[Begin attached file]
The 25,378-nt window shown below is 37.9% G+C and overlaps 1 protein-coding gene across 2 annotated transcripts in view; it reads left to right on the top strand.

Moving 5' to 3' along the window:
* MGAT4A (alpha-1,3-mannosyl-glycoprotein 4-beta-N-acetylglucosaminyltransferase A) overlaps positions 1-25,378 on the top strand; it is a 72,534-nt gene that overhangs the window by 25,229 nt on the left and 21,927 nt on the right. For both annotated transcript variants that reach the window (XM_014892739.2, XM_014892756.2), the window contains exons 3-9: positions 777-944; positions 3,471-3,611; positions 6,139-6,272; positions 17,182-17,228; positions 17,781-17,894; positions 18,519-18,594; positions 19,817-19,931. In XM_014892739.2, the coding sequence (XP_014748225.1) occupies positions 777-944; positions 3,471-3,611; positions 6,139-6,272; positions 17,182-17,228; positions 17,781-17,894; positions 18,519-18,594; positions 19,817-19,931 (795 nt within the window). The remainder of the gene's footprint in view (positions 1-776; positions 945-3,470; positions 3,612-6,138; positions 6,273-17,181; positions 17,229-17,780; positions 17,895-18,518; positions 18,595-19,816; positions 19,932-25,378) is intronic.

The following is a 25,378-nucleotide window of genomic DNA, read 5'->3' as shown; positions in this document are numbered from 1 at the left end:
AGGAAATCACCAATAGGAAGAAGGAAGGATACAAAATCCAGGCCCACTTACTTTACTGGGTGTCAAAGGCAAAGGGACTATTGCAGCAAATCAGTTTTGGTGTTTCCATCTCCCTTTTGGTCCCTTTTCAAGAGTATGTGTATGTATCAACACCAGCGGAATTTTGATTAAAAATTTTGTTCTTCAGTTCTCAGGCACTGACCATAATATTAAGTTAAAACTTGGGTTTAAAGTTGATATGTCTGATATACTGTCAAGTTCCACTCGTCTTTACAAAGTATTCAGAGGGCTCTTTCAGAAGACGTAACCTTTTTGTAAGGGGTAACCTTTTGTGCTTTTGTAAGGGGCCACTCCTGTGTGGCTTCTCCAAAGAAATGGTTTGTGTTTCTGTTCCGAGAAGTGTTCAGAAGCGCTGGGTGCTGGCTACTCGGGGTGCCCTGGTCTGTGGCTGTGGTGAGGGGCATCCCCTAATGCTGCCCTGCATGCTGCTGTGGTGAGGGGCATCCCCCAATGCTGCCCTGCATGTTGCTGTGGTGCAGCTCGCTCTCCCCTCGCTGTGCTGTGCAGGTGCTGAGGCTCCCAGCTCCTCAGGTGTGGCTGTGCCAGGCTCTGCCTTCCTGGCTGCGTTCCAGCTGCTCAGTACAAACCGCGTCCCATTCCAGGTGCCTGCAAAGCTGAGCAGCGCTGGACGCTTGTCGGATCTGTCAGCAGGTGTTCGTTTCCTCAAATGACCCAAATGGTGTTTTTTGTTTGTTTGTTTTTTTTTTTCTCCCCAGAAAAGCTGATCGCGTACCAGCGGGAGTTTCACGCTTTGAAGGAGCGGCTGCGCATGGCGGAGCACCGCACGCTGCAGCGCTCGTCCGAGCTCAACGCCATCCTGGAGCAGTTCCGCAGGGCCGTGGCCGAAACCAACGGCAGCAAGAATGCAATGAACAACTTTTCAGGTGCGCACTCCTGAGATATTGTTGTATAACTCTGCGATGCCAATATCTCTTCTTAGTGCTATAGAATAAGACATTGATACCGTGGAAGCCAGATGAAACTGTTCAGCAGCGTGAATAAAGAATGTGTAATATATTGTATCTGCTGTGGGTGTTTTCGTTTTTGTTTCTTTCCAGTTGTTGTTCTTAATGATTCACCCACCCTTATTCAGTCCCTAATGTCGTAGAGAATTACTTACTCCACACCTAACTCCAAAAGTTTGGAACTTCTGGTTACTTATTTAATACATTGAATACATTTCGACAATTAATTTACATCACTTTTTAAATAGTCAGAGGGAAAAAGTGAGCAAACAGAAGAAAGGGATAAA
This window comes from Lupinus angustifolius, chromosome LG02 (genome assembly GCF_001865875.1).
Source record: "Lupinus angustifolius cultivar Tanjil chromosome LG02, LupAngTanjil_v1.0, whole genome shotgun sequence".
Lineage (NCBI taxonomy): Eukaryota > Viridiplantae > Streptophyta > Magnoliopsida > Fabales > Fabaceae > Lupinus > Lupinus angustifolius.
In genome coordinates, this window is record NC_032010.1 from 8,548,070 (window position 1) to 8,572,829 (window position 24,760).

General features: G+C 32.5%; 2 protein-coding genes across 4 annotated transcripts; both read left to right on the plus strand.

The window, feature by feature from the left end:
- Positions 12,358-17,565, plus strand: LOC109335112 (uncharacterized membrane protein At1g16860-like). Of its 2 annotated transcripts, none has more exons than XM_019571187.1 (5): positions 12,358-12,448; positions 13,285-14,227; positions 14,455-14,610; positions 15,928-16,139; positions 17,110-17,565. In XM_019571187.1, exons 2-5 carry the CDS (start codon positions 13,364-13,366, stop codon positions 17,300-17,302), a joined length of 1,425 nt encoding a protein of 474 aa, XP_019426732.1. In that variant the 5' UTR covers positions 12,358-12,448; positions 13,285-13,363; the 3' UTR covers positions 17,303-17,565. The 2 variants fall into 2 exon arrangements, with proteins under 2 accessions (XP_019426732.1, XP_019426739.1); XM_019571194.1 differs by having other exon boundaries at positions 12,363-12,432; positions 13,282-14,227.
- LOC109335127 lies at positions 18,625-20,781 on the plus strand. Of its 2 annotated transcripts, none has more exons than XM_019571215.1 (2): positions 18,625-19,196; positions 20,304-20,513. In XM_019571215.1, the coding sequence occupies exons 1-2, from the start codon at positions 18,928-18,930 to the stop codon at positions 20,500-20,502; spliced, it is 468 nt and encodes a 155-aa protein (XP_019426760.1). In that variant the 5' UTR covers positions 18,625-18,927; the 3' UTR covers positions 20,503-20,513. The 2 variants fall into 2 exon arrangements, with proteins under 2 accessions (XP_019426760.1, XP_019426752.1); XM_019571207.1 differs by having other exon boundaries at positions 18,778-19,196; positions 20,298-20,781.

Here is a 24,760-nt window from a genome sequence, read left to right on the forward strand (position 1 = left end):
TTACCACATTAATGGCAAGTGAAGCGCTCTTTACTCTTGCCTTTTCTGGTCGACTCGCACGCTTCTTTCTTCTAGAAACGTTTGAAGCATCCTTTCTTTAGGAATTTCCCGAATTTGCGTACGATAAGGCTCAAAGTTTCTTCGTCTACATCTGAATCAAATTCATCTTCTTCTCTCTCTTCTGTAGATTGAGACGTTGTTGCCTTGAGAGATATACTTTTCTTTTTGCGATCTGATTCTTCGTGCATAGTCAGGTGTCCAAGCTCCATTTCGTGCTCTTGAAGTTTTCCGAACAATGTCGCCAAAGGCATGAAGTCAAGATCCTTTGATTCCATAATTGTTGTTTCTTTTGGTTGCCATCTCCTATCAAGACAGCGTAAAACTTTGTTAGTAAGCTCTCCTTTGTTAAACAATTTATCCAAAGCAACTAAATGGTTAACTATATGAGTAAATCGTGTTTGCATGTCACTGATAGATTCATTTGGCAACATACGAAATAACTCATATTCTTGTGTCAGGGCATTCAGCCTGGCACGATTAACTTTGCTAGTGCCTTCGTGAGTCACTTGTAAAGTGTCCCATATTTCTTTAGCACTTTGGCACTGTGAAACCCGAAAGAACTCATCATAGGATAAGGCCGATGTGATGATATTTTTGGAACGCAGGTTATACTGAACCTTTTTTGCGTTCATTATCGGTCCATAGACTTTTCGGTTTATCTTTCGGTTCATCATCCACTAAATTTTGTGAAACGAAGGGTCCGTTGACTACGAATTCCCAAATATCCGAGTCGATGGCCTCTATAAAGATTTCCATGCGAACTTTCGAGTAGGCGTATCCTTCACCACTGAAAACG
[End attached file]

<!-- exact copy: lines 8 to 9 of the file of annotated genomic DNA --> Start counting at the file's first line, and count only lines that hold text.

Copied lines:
Lineage (NCBI taxonomy): Eukaryota > Viridiplantae > Streptophyta > Magnoliopsida > Fabales > Fabaceae > Lupinus > Lupinus angustifolius.
In genome coordinates, this window is record NC_032010.1 from 8,548,070 (window position 1) to 8,572,829 (window position 24,760).